How did a group of affluent white women from the late-nineteenth through the mid-twentieth centuries advance the status of all women through acts of philanthropy?
In her new book Funding Feminism: Monied Women, Philanthropy, and the Women’s Movement, 1870-1967, Joan Marie Johnson tells the story of a cadre of activists that included Phoebe Hearst, the mother of William Randolph Hearst; Grace Dodge, granddaughter of Wall Street “Merchant Prince” William Earle Dodge; and Ava Belmont, who married into the Vanderbilt family fortune. Motivated by their own experiences with sexism, and focusing on women’s need for economic independence, these benefactors sought to expand women’s access to higher education, promote suffrage, and champion reproductive rights, as well as to provide assistance to working-class women.
In a time when women still wielded limited political power, philanthropy was perhaps the most potent tool they had. But even as these wealthy women exercised considerable influence, their activism had significant limits. As Johnson argues, restrictions tied to their giving engendered resentment and jeopardized efforts to establish coalitions across racial and class lines.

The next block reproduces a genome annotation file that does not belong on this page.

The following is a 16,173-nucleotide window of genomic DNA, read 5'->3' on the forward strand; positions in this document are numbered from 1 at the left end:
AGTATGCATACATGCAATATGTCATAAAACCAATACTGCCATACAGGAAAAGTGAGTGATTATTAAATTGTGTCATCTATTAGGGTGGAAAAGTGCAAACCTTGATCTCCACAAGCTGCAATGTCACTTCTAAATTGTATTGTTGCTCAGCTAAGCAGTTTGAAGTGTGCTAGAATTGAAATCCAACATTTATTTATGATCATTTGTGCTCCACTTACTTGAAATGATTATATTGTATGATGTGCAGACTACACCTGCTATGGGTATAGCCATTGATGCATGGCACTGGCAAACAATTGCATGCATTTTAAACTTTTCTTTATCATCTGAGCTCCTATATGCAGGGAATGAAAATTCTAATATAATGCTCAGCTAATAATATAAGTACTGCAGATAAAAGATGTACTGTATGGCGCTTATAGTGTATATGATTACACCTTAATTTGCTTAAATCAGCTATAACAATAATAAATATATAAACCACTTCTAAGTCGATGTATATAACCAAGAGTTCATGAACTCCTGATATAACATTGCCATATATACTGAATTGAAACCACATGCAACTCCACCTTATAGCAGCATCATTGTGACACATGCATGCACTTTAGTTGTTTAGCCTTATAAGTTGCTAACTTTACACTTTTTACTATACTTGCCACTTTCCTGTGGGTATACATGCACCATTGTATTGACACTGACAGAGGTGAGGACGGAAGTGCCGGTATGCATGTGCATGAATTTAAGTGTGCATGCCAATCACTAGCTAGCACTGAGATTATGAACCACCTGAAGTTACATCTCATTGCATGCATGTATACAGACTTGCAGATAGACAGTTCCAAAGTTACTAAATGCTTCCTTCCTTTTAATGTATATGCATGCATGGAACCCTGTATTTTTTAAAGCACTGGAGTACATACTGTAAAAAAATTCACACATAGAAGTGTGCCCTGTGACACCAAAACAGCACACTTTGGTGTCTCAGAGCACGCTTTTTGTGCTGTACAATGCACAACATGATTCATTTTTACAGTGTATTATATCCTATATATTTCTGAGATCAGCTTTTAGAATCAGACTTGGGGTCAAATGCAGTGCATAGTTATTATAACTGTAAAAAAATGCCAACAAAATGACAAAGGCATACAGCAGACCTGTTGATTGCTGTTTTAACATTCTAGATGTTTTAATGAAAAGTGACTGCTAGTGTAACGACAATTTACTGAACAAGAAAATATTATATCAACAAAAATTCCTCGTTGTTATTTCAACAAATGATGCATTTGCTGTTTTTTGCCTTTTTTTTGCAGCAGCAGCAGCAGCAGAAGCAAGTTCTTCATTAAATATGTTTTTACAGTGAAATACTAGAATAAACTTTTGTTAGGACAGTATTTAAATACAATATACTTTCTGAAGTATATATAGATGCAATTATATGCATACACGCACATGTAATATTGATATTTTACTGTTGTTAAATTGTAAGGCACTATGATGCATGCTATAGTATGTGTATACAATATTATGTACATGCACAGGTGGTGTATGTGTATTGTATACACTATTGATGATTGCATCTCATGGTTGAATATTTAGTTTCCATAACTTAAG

At this Meet the Author, Dr. Johnson will discuss her new book and explain how tensions over wealth and power that persist in the modern movement have deep historical roots.
After the talk, Johnson will sign copies of her book, which will be available for purchase.
For more information, please visit: https://www.newberry.org/10232018-funding-feminism-monied-women-philanthropy-and-women-s-movement-1870-1967